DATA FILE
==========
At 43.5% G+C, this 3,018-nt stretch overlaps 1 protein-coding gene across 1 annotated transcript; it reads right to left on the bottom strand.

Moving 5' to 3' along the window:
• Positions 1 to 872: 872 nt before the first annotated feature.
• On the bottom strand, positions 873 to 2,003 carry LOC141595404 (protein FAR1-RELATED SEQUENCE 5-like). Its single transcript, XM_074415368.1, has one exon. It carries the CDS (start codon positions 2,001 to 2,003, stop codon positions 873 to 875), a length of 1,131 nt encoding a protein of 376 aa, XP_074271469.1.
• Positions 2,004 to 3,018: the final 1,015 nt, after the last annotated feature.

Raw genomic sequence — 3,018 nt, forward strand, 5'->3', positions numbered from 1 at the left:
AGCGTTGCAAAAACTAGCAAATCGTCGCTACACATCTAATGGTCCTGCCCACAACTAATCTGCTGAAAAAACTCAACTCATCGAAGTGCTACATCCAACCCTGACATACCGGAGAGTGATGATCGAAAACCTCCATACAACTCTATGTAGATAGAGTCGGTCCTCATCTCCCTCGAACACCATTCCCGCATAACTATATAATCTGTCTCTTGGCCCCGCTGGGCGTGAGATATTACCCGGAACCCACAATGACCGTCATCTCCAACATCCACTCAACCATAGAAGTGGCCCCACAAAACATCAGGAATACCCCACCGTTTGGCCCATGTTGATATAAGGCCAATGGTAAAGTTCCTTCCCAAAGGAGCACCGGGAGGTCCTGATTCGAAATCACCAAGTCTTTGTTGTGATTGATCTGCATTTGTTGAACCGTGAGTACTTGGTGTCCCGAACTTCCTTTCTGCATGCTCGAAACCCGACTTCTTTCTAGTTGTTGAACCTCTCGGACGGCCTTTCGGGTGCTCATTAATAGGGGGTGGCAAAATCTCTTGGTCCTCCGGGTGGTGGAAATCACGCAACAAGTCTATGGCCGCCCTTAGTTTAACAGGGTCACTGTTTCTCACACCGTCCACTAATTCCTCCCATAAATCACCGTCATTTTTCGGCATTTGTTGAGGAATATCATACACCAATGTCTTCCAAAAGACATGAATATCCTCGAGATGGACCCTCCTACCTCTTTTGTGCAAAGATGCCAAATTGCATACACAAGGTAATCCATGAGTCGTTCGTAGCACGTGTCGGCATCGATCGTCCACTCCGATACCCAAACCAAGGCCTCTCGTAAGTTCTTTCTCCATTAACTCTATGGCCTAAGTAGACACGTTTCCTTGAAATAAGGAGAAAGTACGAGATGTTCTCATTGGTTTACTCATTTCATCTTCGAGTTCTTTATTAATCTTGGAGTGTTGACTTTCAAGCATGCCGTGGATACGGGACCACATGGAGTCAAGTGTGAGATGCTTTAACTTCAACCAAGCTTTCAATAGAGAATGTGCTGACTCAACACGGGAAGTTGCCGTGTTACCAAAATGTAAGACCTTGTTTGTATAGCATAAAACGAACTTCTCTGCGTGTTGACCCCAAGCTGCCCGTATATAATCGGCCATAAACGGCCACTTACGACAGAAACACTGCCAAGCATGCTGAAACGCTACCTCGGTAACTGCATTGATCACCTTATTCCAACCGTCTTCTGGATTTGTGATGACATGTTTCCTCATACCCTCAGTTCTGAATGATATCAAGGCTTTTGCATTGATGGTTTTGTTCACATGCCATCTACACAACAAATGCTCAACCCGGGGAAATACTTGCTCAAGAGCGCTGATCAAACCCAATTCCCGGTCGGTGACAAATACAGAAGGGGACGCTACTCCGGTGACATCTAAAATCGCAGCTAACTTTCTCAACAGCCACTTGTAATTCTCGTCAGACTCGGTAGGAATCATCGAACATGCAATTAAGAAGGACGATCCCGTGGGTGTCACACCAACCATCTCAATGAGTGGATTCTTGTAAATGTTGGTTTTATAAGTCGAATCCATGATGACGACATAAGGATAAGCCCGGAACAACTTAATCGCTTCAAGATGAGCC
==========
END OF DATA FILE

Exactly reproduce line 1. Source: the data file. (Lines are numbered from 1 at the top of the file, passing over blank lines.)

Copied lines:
At 43.5% G+C, this 3,018-nt stretch overlaps 1 protein-coding gene across 1 annotated transcript; it reads right to left on the bottom strand.